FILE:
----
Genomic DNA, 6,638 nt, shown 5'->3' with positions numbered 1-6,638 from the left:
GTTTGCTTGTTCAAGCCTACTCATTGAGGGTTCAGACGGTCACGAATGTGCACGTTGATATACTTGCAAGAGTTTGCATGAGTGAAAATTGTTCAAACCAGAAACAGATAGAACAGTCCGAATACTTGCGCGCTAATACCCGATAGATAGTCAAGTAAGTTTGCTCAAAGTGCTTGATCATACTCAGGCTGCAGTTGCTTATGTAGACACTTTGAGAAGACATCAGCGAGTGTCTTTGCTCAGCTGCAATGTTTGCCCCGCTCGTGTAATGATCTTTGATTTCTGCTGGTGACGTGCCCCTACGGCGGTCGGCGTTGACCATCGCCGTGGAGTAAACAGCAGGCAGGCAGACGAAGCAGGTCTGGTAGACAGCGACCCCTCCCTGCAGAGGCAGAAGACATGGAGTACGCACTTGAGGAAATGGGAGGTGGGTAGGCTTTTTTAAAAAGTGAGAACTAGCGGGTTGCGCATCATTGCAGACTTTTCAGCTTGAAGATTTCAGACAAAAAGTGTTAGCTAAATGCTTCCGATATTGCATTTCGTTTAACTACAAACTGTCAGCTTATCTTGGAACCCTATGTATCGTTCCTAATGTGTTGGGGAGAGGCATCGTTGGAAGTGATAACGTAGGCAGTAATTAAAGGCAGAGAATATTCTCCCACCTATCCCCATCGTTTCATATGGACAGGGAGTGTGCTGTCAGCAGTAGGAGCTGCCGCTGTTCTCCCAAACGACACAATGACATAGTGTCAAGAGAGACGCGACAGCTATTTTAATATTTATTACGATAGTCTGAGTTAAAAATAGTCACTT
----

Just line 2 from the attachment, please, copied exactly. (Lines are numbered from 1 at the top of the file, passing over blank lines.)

GTTTGCTTGTTCAAGCCTACTCATTGAGGGTTCAGACGGTCACGAATGTGCACGTTGATATACTTGCAAGAGTTTGCATGAGTGAAAATTGTTCAAACCAGAAACAGATAGAACAGTCCGAATACTTGCGCGCTAATACCCGATAGATAGTCAAGTAAGTTTGCTCAAAGTGCTTGATCATACTCAGGCTGCAGTTGCTTATGTAGACACTTTGAGAAGACATCAGCGAGTGTCTTTGCTCAGCTGCAATGTTTGCCCCGCTCGTGTAATGATCTTTGATTTCTGCTGGTGACGTGCCCCTACGGCGGTCGGCGTTGACCATCGCCGTGGAGTAAACAGCAGGCAGGCAGACGAAGCAGGTCTGGTAGACAGCGACCCCTCCCTGCAGAGGCAGAAGACATGGAGTACGCACTTGAGGAAATGGGAGGTGGGTAGGCTTTTTTAAAAAGTGAGAACTAGCGGGTTGCGCATCATTGCAGACTTTTCAGCTTGAAGATTTCAGACAAAAAGTGTTAGCTAAATGCTTCCGATATTGCATTTCGTTTAACTACAAACTGTCAGCTTATCTTGGAACCCTATGTATCGTTCCTAATGTGTTGGGGAGAGGCATCGTTGGAAGTGATAACGTAGGCAGTAATTAAAGGCAGAGAATATTCTCCCACCTATCCCCATCGTTTCATATGGACAGGGAGTGTGCTGTCAGCAGTAGGAGCTGCCGCTGTTCTCCCAAACGACACAATGACATAGTGTCAAGAGAGACGCGACAGCTATTTTAATATTTATTACGATAGTCTGAGTTAAAAATAGTCACTT